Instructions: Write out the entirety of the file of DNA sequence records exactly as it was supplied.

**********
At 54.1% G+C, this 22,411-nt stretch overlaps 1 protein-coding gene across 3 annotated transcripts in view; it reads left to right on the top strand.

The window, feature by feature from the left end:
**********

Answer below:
At 54.1% G+C, this 22,411-nt stretch overlaps 1 protein-coding gene across 3 annotated transcripts in view; it reads left to right on the top strand.

The window, feature by feature from the left end: